Cadence of Hyrule: Crypt of the Necrodancer Featuring the Legend of Zelda sounds like a crazy experiment. It’s one-part Zelda and one-part rhythm game. At first glance, these sound like two great tastes that don’t necessarily taste great together.
So, is this Nintendo Switch game greater than the sum of its parts? Does it succeed in creating a new genre? Or does it just make you want to give up and play Breath of the Wild again?
We’ve got the answers to all of this and more down below.
Obviously, we’ve had rhythm games for a long time now. This includes crowd favorites like Rock Band and Dance Dance Revolution as well as cult classics such as PaRappa the Rapper and Um Jammer Lammy.
What makes this game unique is that it is a blend of action and rhythm. And you don’t have to look very far to see where the inspiration for this came from.
In 2015, Brace Yourself Games released Crypt of the Necrodancer. It mixed the kinds of generated worlds you’d find in roguelike games with a rhythmic twist.
This Link and Zelda game isn’t just inspired by that original adventure. It even features some of the same characters!
Choice of Characters
The main character of Crypt of the Necrodancer is named Cadence. And he is central to the plot in Cadence of Hyrule.
Our adventure begins when all of Hyrule (including Link and Zelda) fall under the sleepy sway of a wizard named Octavo. Cadence visits Hyrule afterwards and wakes Link and Zelda from the spell.
Initially, you can choose only between Link and Zelda for your character. Eventually, you get a chance to play as Cadence. And once you’ve unlocked multiple characters, you’ve unlocked the game’s awesome co-op mode!
Getting Random With It
If you’ve never played a roguelike video game, the idea is simple. The levels are procedurally-generated, meaning that you never have the exact experience. Crypt of the Necrodancer relied on this form of level generation, and Cadence of Hyrule features a modified form.
There are certain map elements of Hyrule that are consistent. For example, you’ll always know where Death Mountain is. But the various parts of the game’s overworld and its spooky dungeons (six in total) are randomized.
If you love memorizing every trail in a Zelda game, this feature can be annoying. On the other hand, procedural generation means that this game has potentially infinite replay value.
Beat Along With the Beat
So, you know this is a Link/Zelda game, and you know it’s a procedurally-generated rhythm game. But what does the actual gameplay look like?
While there are some different gameplay modes, the core gameplay is about matching your attacks with the beat. That means it’s not enough to simply strike the enemy: instead, you must time your attack along with the music in order to get better items that will help you survive.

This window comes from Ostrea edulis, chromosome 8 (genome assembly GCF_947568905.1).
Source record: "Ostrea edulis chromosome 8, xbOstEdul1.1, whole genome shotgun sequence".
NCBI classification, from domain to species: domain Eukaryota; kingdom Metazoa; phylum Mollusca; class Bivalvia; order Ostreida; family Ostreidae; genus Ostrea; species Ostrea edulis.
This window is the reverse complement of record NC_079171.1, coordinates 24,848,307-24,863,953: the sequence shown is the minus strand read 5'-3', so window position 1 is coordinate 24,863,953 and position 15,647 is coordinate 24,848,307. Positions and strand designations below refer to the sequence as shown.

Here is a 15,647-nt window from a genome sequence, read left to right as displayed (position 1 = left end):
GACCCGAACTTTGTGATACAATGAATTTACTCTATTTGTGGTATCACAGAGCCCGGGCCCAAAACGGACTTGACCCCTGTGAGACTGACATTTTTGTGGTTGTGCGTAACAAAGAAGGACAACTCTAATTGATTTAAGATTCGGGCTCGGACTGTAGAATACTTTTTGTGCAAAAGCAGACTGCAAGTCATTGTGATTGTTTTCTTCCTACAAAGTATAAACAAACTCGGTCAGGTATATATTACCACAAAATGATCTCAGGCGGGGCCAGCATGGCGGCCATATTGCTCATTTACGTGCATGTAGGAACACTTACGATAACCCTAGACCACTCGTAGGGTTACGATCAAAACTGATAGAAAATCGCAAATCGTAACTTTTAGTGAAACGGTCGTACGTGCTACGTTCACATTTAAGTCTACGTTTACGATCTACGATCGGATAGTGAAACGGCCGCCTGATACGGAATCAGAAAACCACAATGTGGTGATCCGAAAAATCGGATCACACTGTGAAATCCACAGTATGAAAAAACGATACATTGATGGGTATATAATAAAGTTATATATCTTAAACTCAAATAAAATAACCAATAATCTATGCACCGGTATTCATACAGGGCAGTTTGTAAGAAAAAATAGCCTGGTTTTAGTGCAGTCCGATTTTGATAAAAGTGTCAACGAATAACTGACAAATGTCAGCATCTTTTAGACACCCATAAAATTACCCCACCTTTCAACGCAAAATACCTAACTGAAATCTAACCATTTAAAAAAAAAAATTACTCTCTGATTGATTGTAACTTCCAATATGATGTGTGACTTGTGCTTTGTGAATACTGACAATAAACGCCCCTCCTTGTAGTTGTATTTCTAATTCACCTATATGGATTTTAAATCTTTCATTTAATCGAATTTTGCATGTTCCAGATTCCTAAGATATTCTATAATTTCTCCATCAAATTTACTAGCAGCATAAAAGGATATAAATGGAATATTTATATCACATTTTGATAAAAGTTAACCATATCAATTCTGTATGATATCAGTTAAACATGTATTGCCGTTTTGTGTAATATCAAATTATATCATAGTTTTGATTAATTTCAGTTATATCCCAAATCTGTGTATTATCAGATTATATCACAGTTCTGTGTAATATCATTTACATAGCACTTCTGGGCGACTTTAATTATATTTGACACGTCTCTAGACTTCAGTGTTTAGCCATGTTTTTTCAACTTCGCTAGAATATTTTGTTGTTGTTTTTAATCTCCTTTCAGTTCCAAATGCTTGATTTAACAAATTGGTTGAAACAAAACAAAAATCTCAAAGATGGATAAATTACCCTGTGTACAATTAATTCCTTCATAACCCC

All of this is assuming you are in combat, of course. When no enemies are onscreen, you actually move around with the same leisurely pace of any other Zelda game.
While the gameplay sounds simple, the difficulty can ratchet up quite quickly. This is especially true when you are facing down a roomful of foes or an epic boss battle (complete with fast-paced music).
Play It Again
We keep emphasizing the musical component of this game. But what kind of music are you going to hear?
The soundtrack is primarily familiar Zelda tunes that have been remixed into different styles. In some cases, this makes the songs very chill (and offers correspondingly easy battles). In other cases, you get music that is much faster-paced and intense than the original tune (offering a correspondingly higher challenge).
You may or may not like the core gameplay of this title. But it’s impossible to deny the sheer, toe-tapping charm of the soundtrack.
Live, Die, Rupee
To understand this game, you must understand how roguelike games function. Basically, these games were the original “live, die, repeat” style of gaming.
In the original Rogue and games like it, you had a single character. He/she would explore a procedurally-generated world and when they died, that was it. If you played again, you got a completely new character and had to start all over.
As the name implies, roguelike games resemble the original Rogue but with some modifications. For example, Link doesn’t permanently die when your hearts are reduced in Cadence of Hyrule. But he does lose some of his items and progress.
In a pretty literal way, this turns failure into a learning opportunity for players. By learning more about the game and about various enemies, you get better with each attempt. At the same time, the randomized levels and items mean you must always stay on your toes.
All of this brings us back to the original question: does Cadence of Hyrule truly create something new?
In a word, yes. It is not exactly like Crypt of the Necrodancer, and it’s certainly not like a typical Legend of Zelda game. The game we got is actually a wonderful hybrid of the two.
It’s also proof that Hyrule is a world that is ripe for almost any kind of game. Once, it seemed that Legend of Zelda games were destined to keep doing new versions of the same thing (kind of like how Ocarina of Time was like a 3D version of Link to the Past.)
Between Breath of the Wild redefining the Legend of Zelda formula and Cadence of Hyrule turning the game’s universe on its head, there is no telling what the future of the franchise will be. And that’s just the way we like it.
So, what’s our verdict: does this game know how to dance or is it sporting two left feet?
Overall, Cadence of Hyrule is a great game. It’s not for everyone: if you don’t like rhythm games, this probably won’t be the one that wins you over. And if you hate roguelikes, this doesn’t change the formula up in a dramatic way.
But if you have an open mind, and especially if you love Link and Zelda, then this is about as much fun as you can have with a video game.